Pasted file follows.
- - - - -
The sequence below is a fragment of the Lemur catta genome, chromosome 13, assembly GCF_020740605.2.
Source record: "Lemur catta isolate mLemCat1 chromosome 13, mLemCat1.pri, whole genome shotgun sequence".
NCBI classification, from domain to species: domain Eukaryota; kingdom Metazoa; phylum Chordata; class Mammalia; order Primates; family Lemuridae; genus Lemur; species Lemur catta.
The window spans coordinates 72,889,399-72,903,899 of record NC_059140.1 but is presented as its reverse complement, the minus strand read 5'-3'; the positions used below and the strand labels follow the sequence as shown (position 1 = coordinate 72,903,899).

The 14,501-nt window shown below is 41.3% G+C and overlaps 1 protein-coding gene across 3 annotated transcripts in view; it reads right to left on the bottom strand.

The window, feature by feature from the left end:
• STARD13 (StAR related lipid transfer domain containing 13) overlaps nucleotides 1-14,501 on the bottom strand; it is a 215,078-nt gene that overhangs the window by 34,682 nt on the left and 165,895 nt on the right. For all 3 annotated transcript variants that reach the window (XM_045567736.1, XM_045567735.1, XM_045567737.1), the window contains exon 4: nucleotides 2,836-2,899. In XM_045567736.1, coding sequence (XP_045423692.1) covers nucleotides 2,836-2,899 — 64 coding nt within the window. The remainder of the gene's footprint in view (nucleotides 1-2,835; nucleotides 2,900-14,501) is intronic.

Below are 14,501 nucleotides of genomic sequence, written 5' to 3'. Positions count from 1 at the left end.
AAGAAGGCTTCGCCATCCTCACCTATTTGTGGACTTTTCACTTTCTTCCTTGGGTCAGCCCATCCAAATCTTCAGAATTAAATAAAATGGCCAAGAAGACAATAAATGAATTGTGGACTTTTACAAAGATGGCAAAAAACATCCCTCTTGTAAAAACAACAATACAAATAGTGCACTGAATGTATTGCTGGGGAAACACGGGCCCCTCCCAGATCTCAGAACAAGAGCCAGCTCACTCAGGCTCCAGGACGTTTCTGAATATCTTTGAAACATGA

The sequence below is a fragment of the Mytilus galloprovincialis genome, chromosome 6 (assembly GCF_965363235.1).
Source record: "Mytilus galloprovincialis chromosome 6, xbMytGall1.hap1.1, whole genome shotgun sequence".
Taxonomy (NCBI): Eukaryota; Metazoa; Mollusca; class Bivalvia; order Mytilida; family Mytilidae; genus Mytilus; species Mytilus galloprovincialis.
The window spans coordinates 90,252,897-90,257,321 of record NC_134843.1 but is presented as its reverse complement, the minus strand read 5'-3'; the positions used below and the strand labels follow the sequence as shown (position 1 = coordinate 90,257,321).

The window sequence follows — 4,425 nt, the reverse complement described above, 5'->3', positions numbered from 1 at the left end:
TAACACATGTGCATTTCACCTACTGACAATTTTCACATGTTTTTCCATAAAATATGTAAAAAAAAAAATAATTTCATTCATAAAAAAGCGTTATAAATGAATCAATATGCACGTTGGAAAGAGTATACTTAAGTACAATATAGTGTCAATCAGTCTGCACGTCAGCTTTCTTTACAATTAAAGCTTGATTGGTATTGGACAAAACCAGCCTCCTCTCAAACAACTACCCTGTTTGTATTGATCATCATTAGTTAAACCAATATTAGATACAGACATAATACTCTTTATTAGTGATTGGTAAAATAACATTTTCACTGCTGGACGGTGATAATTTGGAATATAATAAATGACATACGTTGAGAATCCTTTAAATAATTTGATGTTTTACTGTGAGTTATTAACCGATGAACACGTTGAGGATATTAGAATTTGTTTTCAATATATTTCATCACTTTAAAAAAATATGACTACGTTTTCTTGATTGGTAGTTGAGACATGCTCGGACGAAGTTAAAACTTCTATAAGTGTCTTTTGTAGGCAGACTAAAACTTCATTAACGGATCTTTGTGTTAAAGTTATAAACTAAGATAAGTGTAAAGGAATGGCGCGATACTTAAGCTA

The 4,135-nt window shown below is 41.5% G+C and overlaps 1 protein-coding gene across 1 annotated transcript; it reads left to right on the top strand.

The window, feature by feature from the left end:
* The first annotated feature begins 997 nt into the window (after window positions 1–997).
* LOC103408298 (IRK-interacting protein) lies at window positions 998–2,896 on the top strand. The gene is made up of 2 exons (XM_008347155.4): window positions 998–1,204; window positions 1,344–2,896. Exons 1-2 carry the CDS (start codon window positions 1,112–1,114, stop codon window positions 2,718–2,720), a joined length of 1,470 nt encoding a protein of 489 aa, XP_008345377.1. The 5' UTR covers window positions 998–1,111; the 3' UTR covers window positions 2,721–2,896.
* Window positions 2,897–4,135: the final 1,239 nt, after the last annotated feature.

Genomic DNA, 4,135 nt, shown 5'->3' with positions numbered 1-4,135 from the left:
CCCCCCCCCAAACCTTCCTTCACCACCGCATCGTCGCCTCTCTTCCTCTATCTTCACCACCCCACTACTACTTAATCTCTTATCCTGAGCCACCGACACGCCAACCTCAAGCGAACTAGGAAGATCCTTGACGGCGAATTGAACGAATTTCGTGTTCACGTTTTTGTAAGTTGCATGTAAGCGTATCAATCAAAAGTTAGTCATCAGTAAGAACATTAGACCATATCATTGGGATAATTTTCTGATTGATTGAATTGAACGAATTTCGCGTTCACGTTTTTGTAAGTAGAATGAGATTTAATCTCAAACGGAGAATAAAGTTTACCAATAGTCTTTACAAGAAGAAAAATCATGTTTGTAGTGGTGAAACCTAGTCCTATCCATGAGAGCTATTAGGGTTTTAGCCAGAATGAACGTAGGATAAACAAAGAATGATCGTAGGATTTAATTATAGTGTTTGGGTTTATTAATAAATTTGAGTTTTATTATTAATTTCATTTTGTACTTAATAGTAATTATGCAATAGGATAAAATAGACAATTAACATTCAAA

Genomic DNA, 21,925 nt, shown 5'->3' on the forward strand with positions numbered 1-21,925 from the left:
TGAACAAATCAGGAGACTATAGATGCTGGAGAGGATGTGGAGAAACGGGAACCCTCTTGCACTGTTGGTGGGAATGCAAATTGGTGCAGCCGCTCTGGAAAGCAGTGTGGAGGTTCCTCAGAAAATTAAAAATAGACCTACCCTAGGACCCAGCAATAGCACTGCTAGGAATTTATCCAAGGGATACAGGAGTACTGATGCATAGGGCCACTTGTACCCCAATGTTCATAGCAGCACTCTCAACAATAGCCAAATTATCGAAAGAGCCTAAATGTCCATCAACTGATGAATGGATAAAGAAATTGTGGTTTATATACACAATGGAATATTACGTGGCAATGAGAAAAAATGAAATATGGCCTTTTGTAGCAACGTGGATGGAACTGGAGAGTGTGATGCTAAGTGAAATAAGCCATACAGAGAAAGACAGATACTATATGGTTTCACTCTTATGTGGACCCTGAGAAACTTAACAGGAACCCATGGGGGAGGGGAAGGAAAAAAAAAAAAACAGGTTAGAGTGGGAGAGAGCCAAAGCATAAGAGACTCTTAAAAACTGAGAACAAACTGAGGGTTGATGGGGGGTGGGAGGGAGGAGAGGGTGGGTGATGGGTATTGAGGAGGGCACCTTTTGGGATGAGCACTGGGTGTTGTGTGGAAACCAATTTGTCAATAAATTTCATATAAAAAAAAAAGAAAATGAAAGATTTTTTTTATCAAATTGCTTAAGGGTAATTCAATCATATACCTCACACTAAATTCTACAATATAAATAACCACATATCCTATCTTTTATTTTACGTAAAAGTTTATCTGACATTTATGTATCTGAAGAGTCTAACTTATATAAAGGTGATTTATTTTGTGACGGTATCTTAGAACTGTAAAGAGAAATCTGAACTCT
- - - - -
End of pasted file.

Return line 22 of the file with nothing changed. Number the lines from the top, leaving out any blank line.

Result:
CCCCCCCCCAAACCTTCCTTCACCACCGCATCGTCGCCTCTCTTCCTCTATCTTCACCACCCCACTACTACTTAATCTCTTATCCTGAGCCACCGACACGCCAACCTCAAGCGAACTAGGAAGATCCTTGACGGCGAATTGAACGAATTTCGTGTTCACGTTTTTGTAAGTTGCATGTAAGCGTATCAATCAAAAGTTAGTCATCAGTAAGAACATTAGACCATATCATTGGGATAATTTTCTGATTGATTGAATTGAACGAATTTCGCGTTCACGTTTTTGTAAGTAGAATGAGATTTAATCTCAAACGGAGAATAAAGTTTACCAATAGTCTTTACAAGAAGAAAAATCATGTTTGTAGTGGTGAAACCTAGTCCTATCCATGAGAGCTATTAGGGTTTTAGCCAGAATGAACGTAGGATAAACAAAGAATGATCGTAGGATTTAATTATAGTGTTTGGGTTTATTAATAAATTTGAGTTTTATTATTAATTTCATTTTGTACTTAATAGTAATTATGCAATAGGATAAAATAGACAATTAACATTCAAA